Calif. Bar to attorneys: Disable Alexa when working from home

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REUTERS/Emily Elconin

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  • A new State Bar of California draft opinion clarifies that attorneys working remotely must abide by the same rules of professional conduct as those in an office
  • Protecting client information is especially important in a remote work environment

(Reuters) - Working from home under emergency circumstances isn’t an excuse for attorneys to slack off on their ethical obligations.

That’s the takeaway of a draft opinion from the State Bar of California’s Standing Committee on Professional Responsibility and Conduct released Thursday for public comment. The opinion clarifies that attorneys have the same ethical duties under the California Rules of Professional Conduct when working remotely in response to the COVID-19 pandemic or other disasters as they do when they are in the office. The state bar is accepting public comment on the opinion through Nov. 12.

“Lawyers and law firms should implement reasonable measures, policies, and practices to ensure continued compliance with these rules in a remote working environment, with a particular focus on the duties of confidentiality, technology competence, communication, and supervision,” the opinion reads.

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When working from home, attorneys should ensure other household members can’t access confidential client information. Separate accounts should be created for anyone else who uses a lawyer’s computer.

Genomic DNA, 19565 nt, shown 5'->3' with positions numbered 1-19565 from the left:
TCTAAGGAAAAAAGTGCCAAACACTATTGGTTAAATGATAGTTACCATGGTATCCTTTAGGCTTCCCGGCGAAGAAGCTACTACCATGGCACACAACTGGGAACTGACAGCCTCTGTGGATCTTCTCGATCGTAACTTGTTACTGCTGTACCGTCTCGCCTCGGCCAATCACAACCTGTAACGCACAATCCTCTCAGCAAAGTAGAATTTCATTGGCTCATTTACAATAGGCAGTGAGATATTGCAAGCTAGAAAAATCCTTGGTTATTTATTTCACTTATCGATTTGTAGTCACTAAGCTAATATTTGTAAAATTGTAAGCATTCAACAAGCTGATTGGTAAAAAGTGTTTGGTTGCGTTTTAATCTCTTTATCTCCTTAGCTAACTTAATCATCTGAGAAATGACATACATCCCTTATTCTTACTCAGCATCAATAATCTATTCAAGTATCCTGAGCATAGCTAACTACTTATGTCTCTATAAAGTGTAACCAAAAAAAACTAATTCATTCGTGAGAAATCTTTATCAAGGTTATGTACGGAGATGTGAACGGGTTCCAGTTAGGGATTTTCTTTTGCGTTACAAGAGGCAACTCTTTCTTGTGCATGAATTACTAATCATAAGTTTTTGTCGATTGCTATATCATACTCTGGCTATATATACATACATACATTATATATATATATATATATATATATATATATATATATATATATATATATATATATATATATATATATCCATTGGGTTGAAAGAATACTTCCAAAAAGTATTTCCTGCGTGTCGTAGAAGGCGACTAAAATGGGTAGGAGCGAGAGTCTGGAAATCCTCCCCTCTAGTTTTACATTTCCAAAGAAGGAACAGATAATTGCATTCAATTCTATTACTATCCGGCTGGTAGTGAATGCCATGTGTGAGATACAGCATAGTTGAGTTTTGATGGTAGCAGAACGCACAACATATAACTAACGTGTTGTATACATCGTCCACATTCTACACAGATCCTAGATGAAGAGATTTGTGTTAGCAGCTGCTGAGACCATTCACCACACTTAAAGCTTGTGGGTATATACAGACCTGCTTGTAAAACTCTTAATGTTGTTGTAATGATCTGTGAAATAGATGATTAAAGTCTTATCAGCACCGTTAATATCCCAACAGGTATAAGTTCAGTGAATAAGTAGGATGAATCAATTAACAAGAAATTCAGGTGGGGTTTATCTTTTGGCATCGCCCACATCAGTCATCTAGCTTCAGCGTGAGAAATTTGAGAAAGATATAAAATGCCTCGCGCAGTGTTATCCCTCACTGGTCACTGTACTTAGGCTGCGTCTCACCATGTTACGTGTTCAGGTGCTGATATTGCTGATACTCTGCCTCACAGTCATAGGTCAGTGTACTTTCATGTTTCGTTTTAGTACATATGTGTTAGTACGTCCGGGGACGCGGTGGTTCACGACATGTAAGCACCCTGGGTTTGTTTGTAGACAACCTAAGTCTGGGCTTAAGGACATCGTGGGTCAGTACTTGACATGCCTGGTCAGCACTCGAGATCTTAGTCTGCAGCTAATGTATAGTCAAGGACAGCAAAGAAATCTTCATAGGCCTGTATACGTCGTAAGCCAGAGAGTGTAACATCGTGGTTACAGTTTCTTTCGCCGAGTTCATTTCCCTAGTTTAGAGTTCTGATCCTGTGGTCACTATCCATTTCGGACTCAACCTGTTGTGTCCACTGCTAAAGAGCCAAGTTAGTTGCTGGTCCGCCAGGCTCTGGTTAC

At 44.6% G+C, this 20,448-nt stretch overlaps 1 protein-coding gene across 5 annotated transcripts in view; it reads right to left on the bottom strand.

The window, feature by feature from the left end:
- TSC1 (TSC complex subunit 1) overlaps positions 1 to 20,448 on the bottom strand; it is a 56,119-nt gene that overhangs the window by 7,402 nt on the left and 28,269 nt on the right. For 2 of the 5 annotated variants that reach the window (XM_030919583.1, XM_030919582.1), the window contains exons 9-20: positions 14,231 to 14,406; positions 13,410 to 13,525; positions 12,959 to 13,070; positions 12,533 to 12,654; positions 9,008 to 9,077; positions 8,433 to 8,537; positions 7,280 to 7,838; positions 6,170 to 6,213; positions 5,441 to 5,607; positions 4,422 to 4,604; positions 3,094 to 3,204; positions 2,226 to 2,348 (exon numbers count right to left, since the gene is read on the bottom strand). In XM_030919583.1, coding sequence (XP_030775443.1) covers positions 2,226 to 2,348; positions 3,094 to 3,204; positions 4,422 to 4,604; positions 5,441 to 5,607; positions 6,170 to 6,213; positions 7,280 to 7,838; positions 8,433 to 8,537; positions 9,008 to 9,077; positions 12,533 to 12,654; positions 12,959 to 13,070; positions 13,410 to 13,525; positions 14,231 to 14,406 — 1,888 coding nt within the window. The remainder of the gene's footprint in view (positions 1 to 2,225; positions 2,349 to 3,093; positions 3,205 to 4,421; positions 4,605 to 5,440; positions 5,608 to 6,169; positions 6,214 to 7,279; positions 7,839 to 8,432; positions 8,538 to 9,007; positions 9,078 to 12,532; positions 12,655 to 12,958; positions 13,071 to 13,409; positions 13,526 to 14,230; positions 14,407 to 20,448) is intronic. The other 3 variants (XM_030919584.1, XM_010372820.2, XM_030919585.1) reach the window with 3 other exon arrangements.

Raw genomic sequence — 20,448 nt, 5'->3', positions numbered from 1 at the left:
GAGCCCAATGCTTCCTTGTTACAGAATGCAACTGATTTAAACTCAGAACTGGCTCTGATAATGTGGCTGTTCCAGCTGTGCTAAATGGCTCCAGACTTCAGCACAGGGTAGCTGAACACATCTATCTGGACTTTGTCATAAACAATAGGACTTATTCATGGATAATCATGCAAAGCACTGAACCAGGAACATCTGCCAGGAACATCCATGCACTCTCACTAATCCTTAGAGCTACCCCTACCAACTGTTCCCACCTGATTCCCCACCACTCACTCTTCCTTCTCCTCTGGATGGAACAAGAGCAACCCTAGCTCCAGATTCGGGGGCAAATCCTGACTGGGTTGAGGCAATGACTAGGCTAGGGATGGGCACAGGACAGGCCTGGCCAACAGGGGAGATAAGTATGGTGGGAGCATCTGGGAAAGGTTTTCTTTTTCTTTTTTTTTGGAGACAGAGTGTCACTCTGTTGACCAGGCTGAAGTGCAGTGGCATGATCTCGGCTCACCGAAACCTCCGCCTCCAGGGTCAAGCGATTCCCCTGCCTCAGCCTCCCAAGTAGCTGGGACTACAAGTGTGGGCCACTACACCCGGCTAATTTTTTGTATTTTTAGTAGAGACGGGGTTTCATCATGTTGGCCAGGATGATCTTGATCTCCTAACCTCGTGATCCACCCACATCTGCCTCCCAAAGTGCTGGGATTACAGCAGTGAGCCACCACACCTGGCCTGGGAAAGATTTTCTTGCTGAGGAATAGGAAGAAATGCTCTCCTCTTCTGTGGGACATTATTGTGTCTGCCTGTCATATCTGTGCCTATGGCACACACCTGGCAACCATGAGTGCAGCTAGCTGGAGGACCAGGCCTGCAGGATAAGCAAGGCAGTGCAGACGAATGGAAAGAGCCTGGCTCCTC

“Other reasonable security measures include implementing two-factor authentication, strong passwords and auto-logoff after the computer is inactive,” the opinion says.

Physical files should also be stored and disposed of securely, and lawyers should consider disabling the listening capabilities of smart speakers and virtual assistants unless they are needed to help with legal services. Lawyers should also remind clients who are working remotely to take steps to protect confidentiality as well, the opinion says.

“Lawyers should also stay abreast of new court rules and procedures relating to COVID-19 and other disasters, including the closure or limited hours of courts, and be adequately prepared to render competent legal representation at remote court hearings and conferences,” it reads.

A lawyer’s responsibility to communicate with clients and adequately supervise subordinates and manage staff remains in place even when they are working remotely, the opinion notes. Firms should have “bring your own device” policies when attorneys and staff use their own devices to handle confidential client information. Those policies should include employees’ consent to remote locking or wiping should the firm experience a security breach, theft, loss of device or the departure of an employee.

Lawyer mobility is another issue that has cropped up during the pandemic, requiring attorneys to navigate different jurisdictional requirements.

“The committee recognizes that lawyers working remotely may temporarily or permanently relocate to another state where the lawyer is not licensed to practice law,” the opinion reads. “California licensed lawyers practicing California law remotely in another state where they are not licensed should consult the multijurisdictional practice and unauthorized practice of law rules and authorities of the state where they are physically present.”

Read more:

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Karen Sloan reports on law firms, law schools, and the business of law. Reach her at